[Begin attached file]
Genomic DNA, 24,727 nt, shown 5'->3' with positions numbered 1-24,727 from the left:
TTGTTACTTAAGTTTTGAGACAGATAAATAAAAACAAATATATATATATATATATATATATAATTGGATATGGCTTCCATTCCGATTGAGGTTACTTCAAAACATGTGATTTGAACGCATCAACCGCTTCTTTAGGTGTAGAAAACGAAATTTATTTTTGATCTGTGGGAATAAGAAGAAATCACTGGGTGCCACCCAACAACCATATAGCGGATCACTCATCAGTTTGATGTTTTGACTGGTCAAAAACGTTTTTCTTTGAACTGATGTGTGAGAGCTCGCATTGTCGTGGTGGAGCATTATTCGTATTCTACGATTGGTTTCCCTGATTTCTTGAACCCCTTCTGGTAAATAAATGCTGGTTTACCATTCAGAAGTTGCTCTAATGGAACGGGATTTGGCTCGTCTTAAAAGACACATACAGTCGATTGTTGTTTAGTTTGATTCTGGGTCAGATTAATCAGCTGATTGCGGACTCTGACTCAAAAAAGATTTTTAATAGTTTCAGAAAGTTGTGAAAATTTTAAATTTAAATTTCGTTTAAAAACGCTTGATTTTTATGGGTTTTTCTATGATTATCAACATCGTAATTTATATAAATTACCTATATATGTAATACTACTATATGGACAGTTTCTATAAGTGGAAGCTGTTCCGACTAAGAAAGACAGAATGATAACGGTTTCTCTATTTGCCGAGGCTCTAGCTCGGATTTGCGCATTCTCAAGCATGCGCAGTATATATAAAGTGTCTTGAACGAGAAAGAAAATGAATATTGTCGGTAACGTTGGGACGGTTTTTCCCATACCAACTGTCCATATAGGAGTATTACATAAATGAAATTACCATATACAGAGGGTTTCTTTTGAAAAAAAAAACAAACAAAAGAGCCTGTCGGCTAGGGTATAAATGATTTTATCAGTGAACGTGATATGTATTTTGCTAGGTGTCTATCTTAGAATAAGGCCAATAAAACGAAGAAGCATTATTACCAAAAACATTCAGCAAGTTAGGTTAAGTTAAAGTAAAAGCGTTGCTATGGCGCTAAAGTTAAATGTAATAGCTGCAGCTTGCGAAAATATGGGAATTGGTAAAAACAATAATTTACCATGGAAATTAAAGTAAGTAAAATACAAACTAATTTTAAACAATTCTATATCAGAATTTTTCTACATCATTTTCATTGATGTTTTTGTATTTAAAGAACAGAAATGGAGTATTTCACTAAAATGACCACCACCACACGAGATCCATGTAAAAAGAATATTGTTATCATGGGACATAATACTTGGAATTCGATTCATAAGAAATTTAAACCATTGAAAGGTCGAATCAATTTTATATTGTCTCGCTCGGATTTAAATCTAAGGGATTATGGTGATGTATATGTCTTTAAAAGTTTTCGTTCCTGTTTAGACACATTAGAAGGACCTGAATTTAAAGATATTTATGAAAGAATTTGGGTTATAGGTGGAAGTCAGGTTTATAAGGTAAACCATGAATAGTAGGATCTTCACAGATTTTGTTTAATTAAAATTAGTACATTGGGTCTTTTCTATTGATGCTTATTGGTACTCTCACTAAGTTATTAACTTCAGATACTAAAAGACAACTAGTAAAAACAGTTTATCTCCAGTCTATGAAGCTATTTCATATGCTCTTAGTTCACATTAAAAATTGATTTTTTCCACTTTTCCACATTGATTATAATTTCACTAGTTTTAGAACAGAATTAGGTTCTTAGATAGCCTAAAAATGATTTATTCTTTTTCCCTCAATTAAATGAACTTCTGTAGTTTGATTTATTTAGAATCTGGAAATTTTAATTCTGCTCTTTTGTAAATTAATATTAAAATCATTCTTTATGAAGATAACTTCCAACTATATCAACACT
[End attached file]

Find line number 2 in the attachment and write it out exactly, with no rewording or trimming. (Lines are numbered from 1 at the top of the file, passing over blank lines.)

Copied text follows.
TTGTTACTTAAGTTTTGAGACAGATAAATAAAAACAAATATATATATATATATATATATATAATTGGATATGGCTTCCATTCCGATTGAGGTTACTTCAAAACATGTGATTTGAACGCATCAACCGCTTCTTTAGGTGTAGAAAACGAAATTTATTTTTGATCTGTGGGAATAAGAAGAAATCACTGGGTGCCACCCAACAACCATATAGCGGATCACTCATCAGTTTGATGTTTTGACTGGTCAAAAACGTTTTTCTTTGAACTGATGTGTGAGAGCTCGCATTGTCGTGGTGGAGCATTATTCGTATTCTACGATTGGTTTCCCTGATTTCTTGAACCCCTTCTGGTAAATAAATGCTGGTTTACCATTCAGAAGTTGCTCTAATGGAACGGGATTTGGCTCGTCTTAAAAGACACATACAGTCGATTGTTGTTTAGTTTGATTCTGGGTCAGATTAATCAGCTGATTGCGGACTCTGACTCAAAAAAGATTTTTAATAGTTTCAGAAAGTTGTGAAAATTTTAAATTTAAATTTCGTTTAAAAACGCTTGATTTTTATGGGTTTTTCTATGATTATCAACATCGTAATTTATATAAATTACCTATATATGTAATACTACTATATGGACAGTTTCTATAAGTGGAAGCTGTTCCGACTAAGAAAGACAGAATGATAACGGTTTCTCTATTTGCCGAGGCTCTAGCTCGGATTTGCGCATTCTCAAGCATGCGCAGTATATATAAAGTGTCTTGAACGAGAAAGAAAATGAATATTGTCGGTAACGTTGGGACGGTTTTTCCCATACCAACTGTCCATATAGGAGTATTACATAAATGAAATTACCATATACAGAGGGTTTCTTTTGAAAAAAAAAACAAACAAAAGAGCCTGTCGGCTAGGGTATAAATGATTTTATCAGTGAACGTGATATGTATTTTGCTAGGTGTCTATCTTAGAATAAGGCCAATAAAACGAAGAAGCATTATTACCAAAAACATTCAGCAAGTTAGGTTAAGTTAAAGTAAAAGCGTTGCTATGGCGCTAAAGTTAAATGTAATAGCTGCAGCTTGCGAAAATATGGGAATTGGTAAAAACAATAATTTACCATGGAAATTAAAGTAAGTAAAATACAAACTAATTTTAAACAATTCTATATCAGAATTTTTCTACATCATTTTCATTGATGTTTTTGTATTTAAAGAACAGAAATGGAGTATTTCACTAAAATGACCACCACCACACGAGATCCATGTAAAAAGAATATTGTTATCATGGGACATAATACTTGGAATTCGATTCATAAGAAATTTAAACCATTGAAAGGTCGAATCAATTTTATATTGTCTCGCTCGGATTTAAATCTAAGGGATTATGGTGATGTATATGTCTTTAAAAGTTTTCGTTCCTGTTTAGACACATTAGAAGGACCTGAATTTAAAGATATTTATGAAAGAATTTGGGTTATAGGTGGAAGTCAGGTTTATAAGGTAAACCATGAATAGTAGGATCTTCACAGATTTTGTTTAATTAAAATTAGTACATTGGGTCTTTTCTATTGATGCTTATTGGTACTCTCACTAAGTTATTAACTTCAGATACTAAAAGACAACTAGTAAAAACAGTTTATCTCCAGTCTATGAAGCTATTTCATATGCTCTTAGTTCACATTAAAAATTGATTTTTTCCACTTTTCCACATTGATTATAATTTCACTAGTTTTAGAACAGAATTAGGTTCTTAGATAGCCTAAAAATGATTTATTCTTTTTCCCTCAATTAAATGAACTTCTGTAGTTTGATTTATTTAGAATCTGGAAATTTTAATTCTGCTCTTTTGTAAATTAATATTAAAATCATTCTTTATGAAGATAACTTCCAACTATATCAACACT